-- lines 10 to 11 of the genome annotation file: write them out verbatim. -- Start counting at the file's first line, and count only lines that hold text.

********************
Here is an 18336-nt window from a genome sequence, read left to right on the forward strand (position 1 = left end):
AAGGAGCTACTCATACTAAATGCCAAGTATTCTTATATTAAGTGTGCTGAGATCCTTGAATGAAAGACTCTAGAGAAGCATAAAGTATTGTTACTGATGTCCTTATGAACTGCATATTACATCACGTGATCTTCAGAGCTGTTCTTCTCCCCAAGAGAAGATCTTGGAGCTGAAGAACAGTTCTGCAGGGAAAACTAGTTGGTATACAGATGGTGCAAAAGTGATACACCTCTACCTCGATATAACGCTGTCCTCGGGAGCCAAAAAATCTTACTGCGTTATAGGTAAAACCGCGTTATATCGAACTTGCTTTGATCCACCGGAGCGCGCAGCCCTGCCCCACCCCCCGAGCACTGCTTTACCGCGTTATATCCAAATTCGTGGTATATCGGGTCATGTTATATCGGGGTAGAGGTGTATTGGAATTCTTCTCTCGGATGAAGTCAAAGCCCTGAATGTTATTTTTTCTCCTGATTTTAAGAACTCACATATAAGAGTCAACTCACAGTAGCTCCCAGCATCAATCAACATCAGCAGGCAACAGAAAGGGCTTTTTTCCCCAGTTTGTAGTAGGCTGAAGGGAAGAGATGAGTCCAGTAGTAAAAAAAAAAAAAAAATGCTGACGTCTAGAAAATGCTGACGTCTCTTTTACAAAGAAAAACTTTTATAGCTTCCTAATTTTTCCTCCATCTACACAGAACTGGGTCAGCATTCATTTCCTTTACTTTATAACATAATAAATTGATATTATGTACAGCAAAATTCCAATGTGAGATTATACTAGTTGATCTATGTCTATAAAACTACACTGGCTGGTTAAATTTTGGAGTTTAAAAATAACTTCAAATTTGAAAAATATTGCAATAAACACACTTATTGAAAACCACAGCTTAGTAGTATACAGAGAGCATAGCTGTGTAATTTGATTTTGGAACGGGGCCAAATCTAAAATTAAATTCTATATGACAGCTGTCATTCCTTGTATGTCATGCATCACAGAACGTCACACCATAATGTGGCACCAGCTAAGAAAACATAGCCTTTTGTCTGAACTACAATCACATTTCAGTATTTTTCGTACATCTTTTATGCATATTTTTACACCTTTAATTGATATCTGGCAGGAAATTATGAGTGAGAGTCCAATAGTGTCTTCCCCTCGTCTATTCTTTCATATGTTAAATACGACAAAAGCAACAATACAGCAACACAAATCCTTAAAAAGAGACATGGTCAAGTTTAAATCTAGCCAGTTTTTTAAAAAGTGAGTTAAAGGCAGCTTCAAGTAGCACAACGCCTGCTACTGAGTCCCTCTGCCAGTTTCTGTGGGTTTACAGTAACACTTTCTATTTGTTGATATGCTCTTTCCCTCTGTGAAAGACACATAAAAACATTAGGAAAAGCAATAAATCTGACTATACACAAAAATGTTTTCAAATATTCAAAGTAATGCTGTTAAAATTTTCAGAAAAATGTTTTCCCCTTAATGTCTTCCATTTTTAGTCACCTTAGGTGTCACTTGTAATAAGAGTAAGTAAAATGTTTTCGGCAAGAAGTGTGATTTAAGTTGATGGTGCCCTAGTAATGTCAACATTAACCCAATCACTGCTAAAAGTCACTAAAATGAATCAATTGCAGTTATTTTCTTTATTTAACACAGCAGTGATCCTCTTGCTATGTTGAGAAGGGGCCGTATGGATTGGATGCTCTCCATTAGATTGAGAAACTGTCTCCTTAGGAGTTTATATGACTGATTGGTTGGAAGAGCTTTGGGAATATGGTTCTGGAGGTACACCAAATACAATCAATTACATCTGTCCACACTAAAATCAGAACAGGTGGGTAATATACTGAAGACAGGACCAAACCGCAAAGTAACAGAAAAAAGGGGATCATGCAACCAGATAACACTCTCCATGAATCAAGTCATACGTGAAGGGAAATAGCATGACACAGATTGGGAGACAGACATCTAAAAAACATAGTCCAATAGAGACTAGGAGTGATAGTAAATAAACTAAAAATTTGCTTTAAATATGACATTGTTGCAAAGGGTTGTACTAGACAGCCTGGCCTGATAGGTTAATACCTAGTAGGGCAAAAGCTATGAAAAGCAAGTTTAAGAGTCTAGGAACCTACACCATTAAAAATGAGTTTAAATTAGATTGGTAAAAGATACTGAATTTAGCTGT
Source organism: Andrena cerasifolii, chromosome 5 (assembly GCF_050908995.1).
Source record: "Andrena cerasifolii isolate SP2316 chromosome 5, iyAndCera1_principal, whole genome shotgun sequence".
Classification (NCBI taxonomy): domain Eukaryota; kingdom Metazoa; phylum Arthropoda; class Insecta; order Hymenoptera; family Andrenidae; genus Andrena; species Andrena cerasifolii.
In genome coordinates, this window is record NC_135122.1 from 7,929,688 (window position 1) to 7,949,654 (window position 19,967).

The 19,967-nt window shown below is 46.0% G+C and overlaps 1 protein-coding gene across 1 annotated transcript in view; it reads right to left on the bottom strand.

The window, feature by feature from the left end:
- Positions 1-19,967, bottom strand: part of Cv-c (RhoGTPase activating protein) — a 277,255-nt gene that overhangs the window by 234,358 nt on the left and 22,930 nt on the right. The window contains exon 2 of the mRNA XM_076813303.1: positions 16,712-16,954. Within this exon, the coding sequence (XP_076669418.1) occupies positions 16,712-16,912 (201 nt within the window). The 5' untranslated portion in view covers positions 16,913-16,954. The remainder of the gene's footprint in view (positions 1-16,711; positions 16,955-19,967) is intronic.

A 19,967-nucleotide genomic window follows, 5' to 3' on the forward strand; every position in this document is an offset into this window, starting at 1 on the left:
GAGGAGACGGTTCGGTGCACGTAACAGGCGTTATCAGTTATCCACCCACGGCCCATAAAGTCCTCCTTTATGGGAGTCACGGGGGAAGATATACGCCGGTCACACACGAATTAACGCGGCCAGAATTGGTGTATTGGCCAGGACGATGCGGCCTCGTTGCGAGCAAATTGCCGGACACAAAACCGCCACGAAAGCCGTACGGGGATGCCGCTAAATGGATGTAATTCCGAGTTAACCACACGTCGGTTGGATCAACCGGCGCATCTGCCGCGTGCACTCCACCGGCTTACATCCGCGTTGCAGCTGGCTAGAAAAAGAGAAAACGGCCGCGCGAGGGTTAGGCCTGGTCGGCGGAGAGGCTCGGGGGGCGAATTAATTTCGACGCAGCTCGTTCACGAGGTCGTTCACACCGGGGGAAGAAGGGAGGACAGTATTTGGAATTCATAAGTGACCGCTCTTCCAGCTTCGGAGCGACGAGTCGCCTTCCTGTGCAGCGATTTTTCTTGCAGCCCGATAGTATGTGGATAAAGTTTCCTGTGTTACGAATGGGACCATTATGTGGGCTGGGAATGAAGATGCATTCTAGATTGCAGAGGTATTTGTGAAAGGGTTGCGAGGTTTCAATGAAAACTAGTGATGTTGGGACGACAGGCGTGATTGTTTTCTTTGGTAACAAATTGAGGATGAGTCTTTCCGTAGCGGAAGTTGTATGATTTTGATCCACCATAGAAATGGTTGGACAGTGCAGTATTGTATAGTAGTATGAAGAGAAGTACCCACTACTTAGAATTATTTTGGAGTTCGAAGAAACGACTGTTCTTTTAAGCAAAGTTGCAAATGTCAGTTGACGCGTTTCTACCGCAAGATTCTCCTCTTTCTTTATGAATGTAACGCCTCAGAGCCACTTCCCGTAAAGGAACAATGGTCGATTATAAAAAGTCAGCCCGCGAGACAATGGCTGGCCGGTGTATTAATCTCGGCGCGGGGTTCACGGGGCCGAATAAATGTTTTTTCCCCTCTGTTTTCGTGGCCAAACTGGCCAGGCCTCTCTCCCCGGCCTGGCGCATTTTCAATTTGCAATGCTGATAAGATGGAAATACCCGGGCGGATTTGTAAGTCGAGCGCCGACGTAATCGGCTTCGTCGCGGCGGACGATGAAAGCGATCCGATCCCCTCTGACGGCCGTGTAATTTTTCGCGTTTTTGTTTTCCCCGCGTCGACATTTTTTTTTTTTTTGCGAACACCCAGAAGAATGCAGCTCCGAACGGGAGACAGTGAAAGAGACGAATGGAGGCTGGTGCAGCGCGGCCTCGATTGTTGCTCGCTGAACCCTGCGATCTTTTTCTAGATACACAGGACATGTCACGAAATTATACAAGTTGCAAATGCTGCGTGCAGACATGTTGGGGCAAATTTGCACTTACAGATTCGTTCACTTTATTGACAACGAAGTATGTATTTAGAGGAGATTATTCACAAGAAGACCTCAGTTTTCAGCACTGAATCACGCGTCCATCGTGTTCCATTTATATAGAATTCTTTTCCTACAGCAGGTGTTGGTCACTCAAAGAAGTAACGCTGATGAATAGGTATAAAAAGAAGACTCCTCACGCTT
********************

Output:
A 19,967-nucleotide genomic window follows, 5' to 3' on the forward strand; every position in this document is an offset into this window, starting at 1 on the left:
GAGGAGACGGTTCGGTGCACGTAACAGGCGTTATCAGTTATCCACCCACGGCCCATAAAGTCCTCCTTTATGGGAGTCACGGGGGAAGATATACGCCGGTCACACACGAATTAACGCGGCCAGAATTGGTGTATTGGCCAGGACGATGCGGCCTCGTTGCGAGCAAATTGCCGGACACAAAACCGCCACGAAAGCCGTACGGGGATGCCGCTAAATGGATGTAATTCCGAGTTAACCACACGTCGGTTGGATCAACCGGCGCATCTGCCGCGTGCACTCCACCGGCTTACATCCGCGTTGCAGCTGGCTAGAAAAAGAGAAAACGGCCGCGCGAGGGTTAGGCCTGGTCGGCGGAGAGGCTCGGGGGGCGAATTAATTTCGACGCAGCTCGTTCACGAGGTCGTTCACACCGGGGGAAGAAGGGAGGACAGTATTTGGAATTCATAAGTGACCGCTCTTCCAGCTTCGGAGCGACGAGTCGCCTTCCTGTGCAGCGATTTTTCTTGCAGCCCGATAGTATGTGGATAAAGTTTCCTGTGTTACGAATGGGACCATTATGTGGGCTGGGAATGAAGATGCATTCTAGATTGCAGAGGTATTTGTGAAAGGGTTGCGAGGTTTCAATGAAAACTAGTGATGTTGGGACGACAGGCGTGATTGTTTTCTTTGGTAACAAATTGAGGATGAGTCTTTCCGTAGCGGAAGTTGTATGATTTTGATCCACCATAGAAATGGTTGGACAGTGCAGTATTGTATAGTAGTATGAAGAGAAGTACCCACTACTTAGAATTATTTTGGAGTTCGAAGAAACGACTGTTCTTTTAAGCAAAGTTGCAAATGTCAGTTGACGCGTTTCTACCGCAAGATTCTCCTCTTTCTTTATGAATGTAACGCCTCAGAGCCACTTCCCGTAAAGGAACAATGGTCGATTATAAAAAGTCAGCCCGCGAGACAATGGCTGGCCGGTGTATTAATCTCGGCGCGGGGTTCACGGGGCCGAATAAATGTTTTTTCCCCTCTGTTTTCGTGGCCAAACTGGCCAGGCCTCTCTCCCCGGCCTGGCGCATTTTCAATTTGCAATGCTGATAAGATGGAAATACCCGGGCGGATTTGTAAGTCGAGCGCCGACGTAATCGGCTTCGTCGCGGCGGACGATGAAAGCGATCCGATCCCCTCTGACGGCCGTGTAATTTTTCGCGTTTTTGTTTTCCCCGCGTCGACATTTTTTTTTTTTTTGCGAACACCCAGAAGAATGCAGCTCCGAACGGGAGACAGTGAAAGAGACGAATGGAGGCTGGTGCAGCGCGGCCTCGATTGTTGCTCGCTGAACCCTGCGATCTTTTTCTAGATACACAGGACATGTCACGAAATTATACAAGTTGCAAATGCTGCGTGCAGACATGTTGGGGCAAATTTGCACTTACAGATTCGTTCACTTTATTGACAACGAAGTATGTATTTAGAGGAGATTATTCACAAGAAGACCTCAGTTTTCAGCACTGAATCACGCGTCCATCGTGTTCCATTTATATAGAATTCTTTTCCTACAGCAGGTGTTGGTCACTCAAAGAAGTAACGCTGATGAATAGGTATAAAAAGAAGACTCCTCACGCTT